Sadly, I was slightly distracted by some amusing attempts by Mr M to get hold of some ketchup to go with his fish and chips. Not a ridiculous ask in my book, but something that took three requests to get – by which point my meal was gone, and half of his reluctantly finished too.
We didn’t have dessert – not for any reason other than the fact we were full – so paid and left for a mooch around the harbour. And that’s when it hit me. Rather than being dominated by that excellent monkfish scampi or my tasty arancini, or perhaps the gorgeous setting or chic interior, we found our conversation focused on the little niggles that had bugged our night.
No, none of those niggles were huge. And as isolated issues, they’re certainly nothing to write home about. But when you combine the lacklustre response to a genuine wine query with the forgotten bread board and ketchup-gate, you can’t help but get the impression that there’s something a little bit lacking in the service.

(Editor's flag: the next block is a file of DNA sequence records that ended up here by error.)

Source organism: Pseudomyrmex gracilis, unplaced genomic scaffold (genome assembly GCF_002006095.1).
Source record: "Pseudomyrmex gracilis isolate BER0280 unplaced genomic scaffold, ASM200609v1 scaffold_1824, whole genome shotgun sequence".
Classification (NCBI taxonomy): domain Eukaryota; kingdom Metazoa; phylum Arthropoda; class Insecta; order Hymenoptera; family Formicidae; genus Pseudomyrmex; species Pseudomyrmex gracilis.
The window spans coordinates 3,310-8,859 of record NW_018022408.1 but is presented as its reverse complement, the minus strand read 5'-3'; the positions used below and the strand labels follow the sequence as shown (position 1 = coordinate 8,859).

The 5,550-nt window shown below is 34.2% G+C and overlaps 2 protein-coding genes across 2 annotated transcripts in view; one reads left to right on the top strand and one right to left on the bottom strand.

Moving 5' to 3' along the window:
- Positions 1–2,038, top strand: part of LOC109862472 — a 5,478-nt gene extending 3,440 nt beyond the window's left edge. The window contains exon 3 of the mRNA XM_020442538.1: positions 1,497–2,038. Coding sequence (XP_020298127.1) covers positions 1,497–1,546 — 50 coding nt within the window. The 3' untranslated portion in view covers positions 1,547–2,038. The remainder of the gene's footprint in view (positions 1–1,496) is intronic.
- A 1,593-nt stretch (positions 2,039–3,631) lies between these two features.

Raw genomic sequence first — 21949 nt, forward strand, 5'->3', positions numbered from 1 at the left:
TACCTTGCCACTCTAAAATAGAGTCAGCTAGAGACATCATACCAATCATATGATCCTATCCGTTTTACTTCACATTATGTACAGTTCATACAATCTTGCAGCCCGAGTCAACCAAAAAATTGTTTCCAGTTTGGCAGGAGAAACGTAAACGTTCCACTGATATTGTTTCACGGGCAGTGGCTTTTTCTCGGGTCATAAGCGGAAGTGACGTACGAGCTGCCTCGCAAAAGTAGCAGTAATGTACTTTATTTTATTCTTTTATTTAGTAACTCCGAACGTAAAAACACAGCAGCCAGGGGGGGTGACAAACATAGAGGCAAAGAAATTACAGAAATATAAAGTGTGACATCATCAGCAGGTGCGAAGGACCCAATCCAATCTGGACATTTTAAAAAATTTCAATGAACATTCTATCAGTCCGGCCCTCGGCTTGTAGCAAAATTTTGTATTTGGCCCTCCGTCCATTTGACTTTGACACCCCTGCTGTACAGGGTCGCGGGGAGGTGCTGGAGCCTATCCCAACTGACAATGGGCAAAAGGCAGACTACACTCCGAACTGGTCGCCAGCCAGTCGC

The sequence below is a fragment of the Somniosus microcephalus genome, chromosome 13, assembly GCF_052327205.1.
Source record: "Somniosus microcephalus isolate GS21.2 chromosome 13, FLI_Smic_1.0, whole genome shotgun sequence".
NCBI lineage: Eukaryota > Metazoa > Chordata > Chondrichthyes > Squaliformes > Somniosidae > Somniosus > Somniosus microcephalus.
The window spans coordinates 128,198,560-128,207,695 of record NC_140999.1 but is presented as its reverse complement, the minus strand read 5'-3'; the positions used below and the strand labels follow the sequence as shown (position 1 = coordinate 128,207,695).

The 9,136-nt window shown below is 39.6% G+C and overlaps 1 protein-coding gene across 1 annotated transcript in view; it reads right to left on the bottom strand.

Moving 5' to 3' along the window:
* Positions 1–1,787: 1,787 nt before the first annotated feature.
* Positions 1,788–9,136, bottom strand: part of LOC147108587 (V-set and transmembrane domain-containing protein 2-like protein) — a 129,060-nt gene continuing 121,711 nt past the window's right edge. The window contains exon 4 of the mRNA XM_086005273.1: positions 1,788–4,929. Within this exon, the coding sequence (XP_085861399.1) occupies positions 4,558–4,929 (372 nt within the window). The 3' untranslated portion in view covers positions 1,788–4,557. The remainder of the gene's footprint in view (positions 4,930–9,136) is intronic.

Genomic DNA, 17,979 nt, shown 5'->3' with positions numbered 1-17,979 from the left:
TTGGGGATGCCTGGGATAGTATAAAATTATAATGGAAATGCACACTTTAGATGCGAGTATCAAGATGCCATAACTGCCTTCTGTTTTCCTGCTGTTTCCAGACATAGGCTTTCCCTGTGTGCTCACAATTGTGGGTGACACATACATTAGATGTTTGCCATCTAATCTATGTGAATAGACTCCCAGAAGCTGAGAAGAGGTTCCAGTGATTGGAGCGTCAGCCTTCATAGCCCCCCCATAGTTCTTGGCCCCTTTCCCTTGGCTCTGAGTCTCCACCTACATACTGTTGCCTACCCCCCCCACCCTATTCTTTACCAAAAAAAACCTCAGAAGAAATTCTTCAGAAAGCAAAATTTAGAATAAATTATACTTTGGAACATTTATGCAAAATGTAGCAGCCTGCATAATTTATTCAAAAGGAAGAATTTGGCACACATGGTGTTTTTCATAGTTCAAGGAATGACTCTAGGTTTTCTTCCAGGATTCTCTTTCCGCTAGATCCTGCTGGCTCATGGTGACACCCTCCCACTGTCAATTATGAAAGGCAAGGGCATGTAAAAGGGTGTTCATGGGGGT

Of course, mistakes do happen. I’ve waited tables before, I know from experience that things can go wrong – especially in a busy restaurant. But this was early evening and it certainly wasn’t full. Even if it was, while each individual issue was relatively minor, the combination really does end up dominating the experience and that’s not only a shame for the diner, but for those in the kitchen whose hard work is overshadowed by the simple matter of service.